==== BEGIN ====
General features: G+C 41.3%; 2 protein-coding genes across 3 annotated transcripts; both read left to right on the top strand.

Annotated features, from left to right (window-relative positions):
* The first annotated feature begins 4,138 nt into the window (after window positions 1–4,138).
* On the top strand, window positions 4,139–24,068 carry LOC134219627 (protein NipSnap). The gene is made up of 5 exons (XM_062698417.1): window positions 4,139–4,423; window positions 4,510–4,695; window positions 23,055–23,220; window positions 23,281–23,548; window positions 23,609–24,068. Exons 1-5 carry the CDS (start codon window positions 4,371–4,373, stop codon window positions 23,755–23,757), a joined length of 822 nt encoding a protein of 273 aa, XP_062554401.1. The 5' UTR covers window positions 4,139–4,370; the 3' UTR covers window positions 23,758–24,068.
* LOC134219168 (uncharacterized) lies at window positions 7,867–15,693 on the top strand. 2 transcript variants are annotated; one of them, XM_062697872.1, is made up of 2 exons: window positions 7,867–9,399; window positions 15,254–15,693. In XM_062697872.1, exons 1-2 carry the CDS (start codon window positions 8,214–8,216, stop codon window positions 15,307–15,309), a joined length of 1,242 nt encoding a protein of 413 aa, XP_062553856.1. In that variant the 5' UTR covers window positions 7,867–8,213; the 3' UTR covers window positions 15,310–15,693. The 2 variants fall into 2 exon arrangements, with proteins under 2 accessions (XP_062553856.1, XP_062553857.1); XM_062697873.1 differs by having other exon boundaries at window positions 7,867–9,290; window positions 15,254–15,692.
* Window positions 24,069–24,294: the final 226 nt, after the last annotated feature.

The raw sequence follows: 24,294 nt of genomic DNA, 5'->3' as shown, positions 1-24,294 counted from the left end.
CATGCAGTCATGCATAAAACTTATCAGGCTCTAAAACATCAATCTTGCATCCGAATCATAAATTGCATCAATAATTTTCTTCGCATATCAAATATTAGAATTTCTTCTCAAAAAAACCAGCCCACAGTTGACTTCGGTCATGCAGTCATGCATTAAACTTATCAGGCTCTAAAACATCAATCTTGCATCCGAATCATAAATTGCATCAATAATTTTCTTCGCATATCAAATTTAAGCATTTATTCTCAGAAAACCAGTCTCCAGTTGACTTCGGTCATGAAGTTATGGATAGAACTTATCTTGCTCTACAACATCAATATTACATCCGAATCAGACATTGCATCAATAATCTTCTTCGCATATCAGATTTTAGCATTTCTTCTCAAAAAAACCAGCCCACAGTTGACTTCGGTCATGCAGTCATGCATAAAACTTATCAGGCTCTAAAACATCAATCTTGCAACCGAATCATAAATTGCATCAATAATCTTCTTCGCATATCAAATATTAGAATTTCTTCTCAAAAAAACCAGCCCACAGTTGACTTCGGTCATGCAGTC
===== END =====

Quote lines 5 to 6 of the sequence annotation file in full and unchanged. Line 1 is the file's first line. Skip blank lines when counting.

* LOC134219168 (uncharacterized) lies at window positions 7,867–15,693 on the top strand. 2 transcript variants are annotated; one of them, XM_062697872.1, is made up of 2 exons: window positions 7,867–9,399; window positions 15,254–15,693. In XM_062697872.1, exons 1-2 carry the CDS (start codon window positions 8,214–8,216, stop codon window positions 15,307–15,309), a joined length of 1,242 nt encoding a protein of 413 aa, XP_062553856.1. In that variant the 5' UTR covers window positions 7,867–8,213; the 3' UTR covers window positions 15,310–15,693. The 2 variants fall into 2 exon arrangements, with proteins under 2 accessions (XP_062553856.1, XP_062553857.1); XM_062697873.1 differs by having other exon boundaries at window positions 7,867–9,290; window positions 15,254–15,692.
* Window positions 24,069–24,294: the final 226 nt, after the last annotated feature.